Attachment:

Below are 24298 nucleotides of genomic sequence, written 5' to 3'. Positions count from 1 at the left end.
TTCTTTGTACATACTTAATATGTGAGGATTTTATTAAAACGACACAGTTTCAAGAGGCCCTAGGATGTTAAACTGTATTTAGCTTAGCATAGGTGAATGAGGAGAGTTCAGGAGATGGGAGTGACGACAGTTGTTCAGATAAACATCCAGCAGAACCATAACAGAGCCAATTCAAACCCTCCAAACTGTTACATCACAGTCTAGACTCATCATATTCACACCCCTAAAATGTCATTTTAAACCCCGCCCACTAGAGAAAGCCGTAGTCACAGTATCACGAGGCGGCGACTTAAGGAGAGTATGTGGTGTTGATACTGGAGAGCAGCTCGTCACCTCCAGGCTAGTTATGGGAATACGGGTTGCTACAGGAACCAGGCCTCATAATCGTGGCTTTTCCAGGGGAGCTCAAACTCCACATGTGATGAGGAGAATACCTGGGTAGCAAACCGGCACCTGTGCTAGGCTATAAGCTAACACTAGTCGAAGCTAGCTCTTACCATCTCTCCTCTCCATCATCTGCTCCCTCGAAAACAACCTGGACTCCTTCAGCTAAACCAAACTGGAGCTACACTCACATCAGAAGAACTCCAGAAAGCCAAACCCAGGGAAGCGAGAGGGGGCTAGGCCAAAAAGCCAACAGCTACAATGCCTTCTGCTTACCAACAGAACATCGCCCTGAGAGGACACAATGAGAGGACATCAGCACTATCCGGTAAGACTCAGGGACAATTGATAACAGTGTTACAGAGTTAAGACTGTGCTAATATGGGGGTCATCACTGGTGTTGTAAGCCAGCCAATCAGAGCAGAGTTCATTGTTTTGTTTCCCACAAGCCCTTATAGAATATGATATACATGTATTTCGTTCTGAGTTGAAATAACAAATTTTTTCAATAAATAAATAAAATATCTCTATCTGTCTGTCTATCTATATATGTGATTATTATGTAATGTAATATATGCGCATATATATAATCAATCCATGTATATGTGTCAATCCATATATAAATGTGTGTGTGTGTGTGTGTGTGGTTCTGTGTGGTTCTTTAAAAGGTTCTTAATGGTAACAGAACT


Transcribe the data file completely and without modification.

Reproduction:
Below are 24298 nucleotides of genomic sequence, written 5' to 3'. Positions count from 1 at the left end.
TTCTTTGTACATACTTAATATGTGAGGATTTTATTAAAACGACACAGTTTCAAGAGGCCCTAGGATGTTAAACTGTATTTAGCTTAGCATAGGTGAATGAGGAGAGTTCAGGAGATGGGAGTGACGACAGTTGTTCAGATAAACATCCAGCAGAACCATAACAGAGCCAATTCAAACCCTCCAAACTGTTACATCACAGTCTAGACTCATCATATTCACACCCCTAAAATGTCATTTTAAACCCCGCCCACTAGAGAAAGCCGTAGTCACAGTATCACGAGGCGGCGACTTAAGGAGAGTATGTGGTGTTGATACTGGAGAGCAGCTCGTCACCTCCAGGCTAGTTATGGGAATACGGGTTGCTACAGGAACCAGGCCTCATAATCGTGGCTTTTCCAGGGGAGCTCAAACTCCACATGTGATGAGGAGAATACCTGGGTAGCAAACCGGCACCTGTGCTAGGCTATAAGCTAACACTAGTCGAAGCTAGCTCTTACCATCTCTCCTCTCCATCATCTGCTCCCTCGAAAACAACCTGGACTCCTTCAGCTAAACCAAACTGGAGCTACACTCACATCAGAAGAACTCCAGAAAGCCAAACCCAGGGAAGCGAGAGGGGGCTAGGCCAAAAAGCCAACAGCTACAATGCCTTCTGCTTACCAACAGAACATCGCCCTGAGAGGACACAATGAGAGGACATCAGCACTATCCGGTAAGACTCAGGGACAATTGATAACAGTGTTACAGAGTTAAGACTGTGCTAATATGGGGGTCATCACTGGTGTTGTAAGCCAGCCAATCAGAGCAGAGTTCATTGTTTTGTTTCCCACAAGCCCTTATAGAATATGATATACATGTATTTCGTTCTGAGTTGAAATAACAAATTTTTTCAATAAATAAATAAAATATCTCTATCTGTCTGTCTATCTATATATGTGATTATTATGTAATGTAATATATGCGCATATATATAATCAATCCATGTATATGTGTCAATCCATATATAAATGTGTGTGTGTGTGTGTGTGTGGTTCTGTGTGGTTCTTTAAAAGGTTCTTAATGGTAACAGAACT